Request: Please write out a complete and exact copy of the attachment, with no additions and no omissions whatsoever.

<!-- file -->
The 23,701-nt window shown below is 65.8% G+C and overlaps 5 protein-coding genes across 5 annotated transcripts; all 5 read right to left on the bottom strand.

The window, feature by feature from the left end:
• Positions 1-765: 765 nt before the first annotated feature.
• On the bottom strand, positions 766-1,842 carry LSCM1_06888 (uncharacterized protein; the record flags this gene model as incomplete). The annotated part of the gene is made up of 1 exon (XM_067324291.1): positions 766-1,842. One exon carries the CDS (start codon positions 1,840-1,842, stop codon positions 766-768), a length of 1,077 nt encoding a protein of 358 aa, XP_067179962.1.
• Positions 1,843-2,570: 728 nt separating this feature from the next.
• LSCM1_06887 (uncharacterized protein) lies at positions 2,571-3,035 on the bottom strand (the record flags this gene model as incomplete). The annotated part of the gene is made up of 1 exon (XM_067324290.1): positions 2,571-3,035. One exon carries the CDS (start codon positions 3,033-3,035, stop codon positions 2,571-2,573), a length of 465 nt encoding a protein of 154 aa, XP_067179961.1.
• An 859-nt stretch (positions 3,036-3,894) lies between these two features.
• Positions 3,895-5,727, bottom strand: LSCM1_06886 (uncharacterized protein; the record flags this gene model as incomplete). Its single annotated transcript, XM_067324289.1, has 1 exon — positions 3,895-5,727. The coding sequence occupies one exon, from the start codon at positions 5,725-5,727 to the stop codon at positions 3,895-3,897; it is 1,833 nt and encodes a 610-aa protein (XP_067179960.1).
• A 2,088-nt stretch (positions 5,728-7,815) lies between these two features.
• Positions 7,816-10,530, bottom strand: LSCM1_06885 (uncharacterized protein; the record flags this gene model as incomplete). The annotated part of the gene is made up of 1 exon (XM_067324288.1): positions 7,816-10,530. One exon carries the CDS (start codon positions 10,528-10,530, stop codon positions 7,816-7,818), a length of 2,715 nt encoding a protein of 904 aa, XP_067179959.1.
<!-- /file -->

The 23,701-nt window shown below is 65.8% G+C and overlaps 5 protein-coding genes across 5 annotated transcripts; all 5 read right to left on the bottom strand.

The window, feature by feature from the left end:
• Positions 1-765: 765 nt before the first annotated feature.
• On the bottom strand, positions 766-1,842 carry LSCM1_06888 (uncharacterized protein; the record flags this gene model as incomplete). The annotated part of the gene is made up of 1 exon (XM_067324291.1): positions 766-1,842. One exon carries the CDS (start codon positions 1,840-1,842, stop codon positions 766-768), a length of 1,077 nt encoding a protein of 358 aa, XP_067179962.1.
• Positions 1,843-2,570: 728 nt separating this feature from the next.
• LSCM1_06887 (uncharacterized protein) lies at positions 2,571-3,035 on the bottom strand (the record flags this gene model as incomplete). The annotated part of the gene is made up of 1 exon (XM_067324290.1): positions 2,571-3,035. One exon carries the CDS (start codon positions 3,033-3,035, stop codon positions 2,571-2,573), a length of 465 nt encoding a protein of 154 aa, XP_067179961.1.
• An 859-nt stretch (positions 3,036-3,894) lies between these two features.
• Positions 3,895-5,727, bottom strand: LSCM1_06886 (uncharacterized protein; the record flags this gene model as incomplete). Its single annotated transcript, XM_067324289.1, has 1 exon — positions 3,895-5,727. The coding sequence occupies one exon, from the start codon at positions 5,725-5,727 to the stop codon at positions 3,895-3,897; it is 1,833 nt and encodes a 610-aa protein (XP_067179960.1).
• A 2,088-nt stretch (positions 5,728-7,815) lies between these two features.
• Positions 7,816-10,530, bottom strand: LSCM1_06885 (uncharacterized protein; the record flags this gene model as incomplete). The annotated part of the gene is made up of 1 exon (XM_067324288.1): positions 7,816-10,530. One exon carries the CDS (start codon positions 10,528-10,530, stop codon positions 7,816-7,818), a length of 2,715 nt encoding a protein of 904 aa, XP_067179959.1.